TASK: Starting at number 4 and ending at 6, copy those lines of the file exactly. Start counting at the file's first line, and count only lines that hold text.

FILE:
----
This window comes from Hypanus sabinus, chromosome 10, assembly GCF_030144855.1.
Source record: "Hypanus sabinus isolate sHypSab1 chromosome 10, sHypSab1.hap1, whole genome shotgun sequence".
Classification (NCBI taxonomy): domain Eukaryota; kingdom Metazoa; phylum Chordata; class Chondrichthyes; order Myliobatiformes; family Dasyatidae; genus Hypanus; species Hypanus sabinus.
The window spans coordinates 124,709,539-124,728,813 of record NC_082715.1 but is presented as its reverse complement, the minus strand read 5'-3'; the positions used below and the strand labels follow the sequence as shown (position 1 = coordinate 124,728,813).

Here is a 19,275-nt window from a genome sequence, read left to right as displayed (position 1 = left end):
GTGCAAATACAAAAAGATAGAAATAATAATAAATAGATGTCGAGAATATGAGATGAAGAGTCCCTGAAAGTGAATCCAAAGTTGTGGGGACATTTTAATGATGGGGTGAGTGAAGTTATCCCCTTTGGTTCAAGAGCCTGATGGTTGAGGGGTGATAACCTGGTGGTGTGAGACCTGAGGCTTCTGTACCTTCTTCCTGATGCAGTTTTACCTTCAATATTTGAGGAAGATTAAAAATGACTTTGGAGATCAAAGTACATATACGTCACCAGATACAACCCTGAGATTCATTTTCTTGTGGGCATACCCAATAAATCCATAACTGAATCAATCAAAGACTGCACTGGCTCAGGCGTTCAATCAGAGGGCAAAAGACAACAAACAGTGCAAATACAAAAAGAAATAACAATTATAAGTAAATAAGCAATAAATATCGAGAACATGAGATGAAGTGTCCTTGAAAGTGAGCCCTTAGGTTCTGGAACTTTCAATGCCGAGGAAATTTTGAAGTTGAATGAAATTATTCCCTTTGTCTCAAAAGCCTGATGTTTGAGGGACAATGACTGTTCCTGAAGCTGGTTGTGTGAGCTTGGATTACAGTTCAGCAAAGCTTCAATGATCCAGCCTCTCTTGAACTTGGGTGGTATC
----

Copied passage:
The window spans coordinates 124,709,539-124,728,813 of record NC_082715.1 but is presented as its reverse complement, the minus strand read 5'-3'; the positions used below and the strand labels follow the sequence as shown (position 1 = coordinate 124,728,813).

Here is a 19,275-nt window from a genome sequence, read left to right as displayed (position 1 = left end):
GTGCAAATACAAAAAGATAGAAATAATAATAAATAGATGTCGAGAATATGAGATGAAGAGTCCCTGAAAGTGAATCCAAAGTTGTGGGGACATTTTAATGATGGGGTGAGTGAAGTTATCCCCTTTGGTTCAAGAGCCTGATGGTTGAGGGGTGATAACCTGGTGGTGTGAGACCTGAGGCTTCTGTACCTTCTTCCTGATGCAGTTTTACCTTCAATATTTGAGGAAGATTAAAAATGACTTTGGAGATCAAAGTACATATACGTCACCAGATACAACCCTGAGATTCATTTTCTTGTGGGCATACCCAATAAATCCATAACTGAATCAATCAAAGACTGCACTGGCTCAGGCGTTCAATCAGAGGGCAAAAGACAACAAACAGTGCAAATACAAAAAGAAATAACAATTATAAGTAAATAAGCAATAAATATCGAGAACATGAGATGAAGTGTCCTTGAAAGTGAGCCCTTAGGTTCTGGAACTTTCAATGCCGAGGAAATTTTGAAGTTGAATGAAATTATTCCCTTTGTCTCAAAAGCCTGATGTTTGAGGGACAATGACTGTTCCTGAAGCTGGTTGTGTGAGCTTGGATTACAGTTCAGCAAAGCTTCAATGATCCAGCCTCTCTTGAACTTGGGTGGTATC